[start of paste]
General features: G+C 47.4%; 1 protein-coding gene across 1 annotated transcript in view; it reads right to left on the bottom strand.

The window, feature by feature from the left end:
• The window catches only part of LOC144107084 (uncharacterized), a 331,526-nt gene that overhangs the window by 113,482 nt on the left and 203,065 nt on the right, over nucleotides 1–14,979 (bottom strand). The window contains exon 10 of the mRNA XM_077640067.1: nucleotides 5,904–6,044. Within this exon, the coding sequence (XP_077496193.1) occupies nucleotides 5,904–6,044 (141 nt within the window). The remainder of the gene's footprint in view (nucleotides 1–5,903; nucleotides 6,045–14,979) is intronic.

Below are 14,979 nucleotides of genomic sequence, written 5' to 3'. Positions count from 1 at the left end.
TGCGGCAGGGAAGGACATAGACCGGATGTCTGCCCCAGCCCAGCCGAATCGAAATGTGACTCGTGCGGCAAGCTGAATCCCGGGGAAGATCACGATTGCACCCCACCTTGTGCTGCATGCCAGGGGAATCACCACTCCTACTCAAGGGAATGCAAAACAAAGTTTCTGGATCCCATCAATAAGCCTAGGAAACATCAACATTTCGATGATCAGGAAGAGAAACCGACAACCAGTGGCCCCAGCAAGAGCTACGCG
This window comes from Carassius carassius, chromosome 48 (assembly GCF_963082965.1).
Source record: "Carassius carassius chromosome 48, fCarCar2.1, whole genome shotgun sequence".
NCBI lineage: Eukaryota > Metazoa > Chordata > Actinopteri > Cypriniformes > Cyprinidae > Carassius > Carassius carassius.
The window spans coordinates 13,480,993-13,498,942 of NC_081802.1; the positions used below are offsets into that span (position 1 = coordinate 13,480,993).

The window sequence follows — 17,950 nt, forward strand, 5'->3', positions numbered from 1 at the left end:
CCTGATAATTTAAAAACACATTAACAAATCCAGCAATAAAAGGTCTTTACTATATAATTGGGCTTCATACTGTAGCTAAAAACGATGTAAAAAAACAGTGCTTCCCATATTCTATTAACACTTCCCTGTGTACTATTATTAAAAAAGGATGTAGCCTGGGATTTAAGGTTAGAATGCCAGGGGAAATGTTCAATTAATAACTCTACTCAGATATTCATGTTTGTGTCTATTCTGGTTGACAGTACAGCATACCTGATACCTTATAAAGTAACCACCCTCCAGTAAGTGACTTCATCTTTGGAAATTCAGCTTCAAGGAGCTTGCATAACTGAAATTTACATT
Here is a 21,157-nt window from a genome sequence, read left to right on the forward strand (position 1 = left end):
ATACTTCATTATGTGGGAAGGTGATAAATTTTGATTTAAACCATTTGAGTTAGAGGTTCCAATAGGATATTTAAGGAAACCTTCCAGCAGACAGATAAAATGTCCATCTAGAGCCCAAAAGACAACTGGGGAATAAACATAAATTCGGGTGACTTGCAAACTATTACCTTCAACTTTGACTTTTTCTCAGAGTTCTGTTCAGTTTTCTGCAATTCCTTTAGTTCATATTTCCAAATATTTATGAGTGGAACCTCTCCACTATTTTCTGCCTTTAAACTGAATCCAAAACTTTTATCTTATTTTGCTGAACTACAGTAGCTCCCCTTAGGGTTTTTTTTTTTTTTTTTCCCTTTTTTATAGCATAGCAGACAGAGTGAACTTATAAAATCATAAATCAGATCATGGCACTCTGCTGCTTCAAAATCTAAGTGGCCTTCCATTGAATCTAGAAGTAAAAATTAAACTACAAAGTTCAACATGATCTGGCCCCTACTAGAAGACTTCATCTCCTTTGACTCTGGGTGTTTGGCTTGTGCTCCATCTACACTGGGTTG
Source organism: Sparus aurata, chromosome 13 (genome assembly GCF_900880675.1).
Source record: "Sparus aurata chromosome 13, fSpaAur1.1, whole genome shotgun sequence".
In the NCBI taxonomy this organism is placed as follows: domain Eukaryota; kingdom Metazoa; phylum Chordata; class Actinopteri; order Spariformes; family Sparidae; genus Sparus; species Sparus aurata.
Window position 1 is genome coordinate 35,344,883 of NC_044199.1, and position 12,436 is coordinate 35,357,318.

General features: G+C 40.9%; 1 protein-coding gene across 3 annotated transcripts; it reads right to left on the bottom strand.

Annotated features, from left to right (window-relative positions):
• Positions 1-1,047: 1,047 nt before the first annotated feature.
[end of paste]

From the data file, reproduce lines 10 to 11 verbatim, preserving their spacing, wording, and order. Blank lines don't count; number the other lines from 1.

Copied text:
The window sequence follows — 17,950 nt, forward strand, 5'->3', positions numbered from 1 at the left end:
CCTGATAATTTAAAAACACATTAACAAATCCAGCAATAAAAGGTCTTTACTATATAATTGGGCTTCATACTGTAGCTAAAAACGATGTAAAAAAACAGTGCTTCCCATATTCTATTAACACTTCCCTGTGTACTATTATTAAAAAAGGATGTAGCCTGGGATTTAAGGTTAGAATGCCAGGGGAAATGTTCAATTAATAACTCTACTCAGATATTCATGTTTGTGTCTATTCTGGTTGACAGTACAGCATACCTGATACCTTATAAAGTAACCACCCTCCAGTAAGTGACTTCATCTTTGGAAATTCAGCTTCAAGGAGCTTGCATAACTGAAATTTACATT